Canadian consumer confidence shifting to ambivalence from negativity; TNS Canada's latest Consumer Confidence Index rose 1.5 points to end October at 96.3
October 22, 2010
– Canadians continue to waver on the consumer confidence front. Last month all indicators turned negative. This month the future brightened while the present stayed dark. Overall, though, the results of TNS Canada's most recent Consumer Confidence Index showed that the future outweighed the present. The index rose 1.5 points, erasing a shade less than two-thirds of September's loss, to end October at 96.3.
"Continued consumer negativity surrounding present indicators suggests again that the quick Keynesian fixes aren't going to ignite any economic turnaround," said Dr. Michael Antecol, vice-president of TNS Canada and director of the marketing research firm's monthly tracking study. "But the volte-face on future indicators does have that fire-starting potential. That means Canadians are both positive and negative when it comes to the economy, and that kind of ambivalence is akin to having wet gun powder."
The Present Situation Index, which captures evaluations of the overall state of the current economic and employment situations, was the only one of the three indices to remain in negative territory. It ended the month at 91.4 - down 0.7 points from September's 92.1 and 1.9 points from August's 93.3.
The two future-oriented confidence indices reversed course, swinging back to positive territory in the past month. The Expectations Index, which measures consumers' estimation of the economy, household income and employment in the next six months, gained 2.0 points, rising from 102.3 in September to 104.3 in October - an amount still not enough to offset September's 3.5-point drop. Likewise, the Buy Index, which gauges the degree to which people think the current period is a good time to make major purchases, popped up to 95.0 points - up 4.2 points from September's 90.8 close.
"It's a bit like the Hokey-Pokey - Canadian consumers keep cautiously testing the economic waters with one foot then the other. But they don't seem ready to commit, not quite yet. Maybe they would be more amenable if they felt the strong arm of long-term economic leadership rather than short-sighted stimulus and its tax-and-grab corollary," added Dr. Antecol.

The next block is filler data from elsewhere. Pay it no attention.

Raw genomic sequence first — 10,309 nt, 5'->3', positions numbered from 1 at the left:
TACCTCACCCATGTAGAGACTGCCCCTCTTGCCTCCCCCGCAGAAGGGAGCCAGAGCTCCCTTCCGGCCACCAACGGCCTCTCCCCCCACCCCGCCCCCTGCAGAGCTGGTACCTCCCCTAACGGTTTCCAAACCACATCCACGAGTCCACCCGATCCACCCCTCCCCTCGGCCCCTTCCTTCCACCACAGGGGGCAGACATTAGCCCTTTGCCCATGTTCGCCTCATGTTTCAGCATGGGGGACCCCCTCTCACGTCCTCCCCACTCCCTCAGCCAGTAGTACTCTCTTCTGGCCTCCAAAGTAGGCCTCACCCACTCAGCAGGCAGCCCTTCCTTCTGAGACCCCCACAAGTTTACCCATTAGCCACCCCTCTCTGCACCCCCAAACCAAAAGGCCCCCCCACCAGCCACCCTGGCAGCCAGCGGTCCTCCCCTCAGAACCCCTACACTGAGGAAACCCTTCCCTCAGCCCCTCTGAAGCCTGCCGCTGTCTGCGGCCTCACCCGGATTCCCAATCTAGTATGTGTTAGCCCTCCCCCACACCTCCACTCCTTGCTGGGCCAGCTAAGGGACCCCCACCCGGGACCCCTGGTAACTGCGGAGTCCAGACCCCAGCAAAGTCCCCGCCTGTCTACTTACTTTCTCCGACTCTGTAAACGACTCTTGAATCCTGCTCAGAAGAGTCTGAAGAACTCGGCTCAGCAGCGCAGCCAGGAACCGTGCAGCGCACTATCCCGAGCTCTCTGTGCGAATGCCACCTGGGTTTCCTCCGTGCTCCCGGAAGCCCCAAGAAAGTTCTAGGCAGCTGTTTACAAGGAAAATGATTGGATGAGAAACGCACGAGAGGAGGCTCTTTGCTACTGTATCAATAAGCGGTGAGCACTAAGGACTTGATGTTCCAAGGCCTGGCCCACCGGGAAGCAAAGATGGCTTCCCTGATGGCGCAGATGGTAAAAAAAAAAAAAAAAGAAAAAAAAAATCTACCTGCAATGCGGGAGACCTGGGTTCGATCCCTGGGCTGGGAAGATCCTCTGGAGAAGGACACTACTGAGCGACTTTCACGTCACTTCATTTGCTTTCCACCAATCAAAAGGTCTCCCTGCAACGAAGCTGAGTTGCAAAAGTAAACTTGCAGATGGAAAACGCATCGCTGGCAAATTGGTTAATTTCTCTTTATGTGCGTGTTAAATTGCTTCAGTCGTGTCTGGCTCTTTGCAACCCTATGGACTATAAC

Consumer Confidence Index tracks Canadians' attitudes about the economy each month and is part of a global study conducted by TNS in 18 countries. Three indices are produced each month to show how confidence in the economy is changing: Present Situation Index; an Expectations Index; and a Buy Index. The Canadian fieldwork is conducted using the firm's national bi-weekly telephone omnibus service, TNS Express Telephone. A total of 1,015 nationally representative Canadian adults were interviewed between October 12 and 15, 2010. For a survey sample of this size, the margin of sampling error is plus or minus 3.1 percentage points, 19 times out of 20.
TNS Canada (www.tns-cf.com) is one of Canada's most prestigious full-service marketing, opinion and social research organizations.
TNS, who recently merged with Research International, is the world's largest custom research agency delivering actionable insights and research-based business advice to its clients so they can make more effective business decisions. TNS offers comprehensive industry knowledge within the Consumer, Technology, Finance, Automotive and Political & Social sectors, supported by a unique product offering that stretches across the entire range of marketing and business issues, specializing in product development & innovation, brand & communication, stakeholder management, retail & shopper, and qualitative research. Delivering best-in-class service across more than 70 countries, TNS is part of the Kantar Group. Please visit www.tnsglobal.com for more information.
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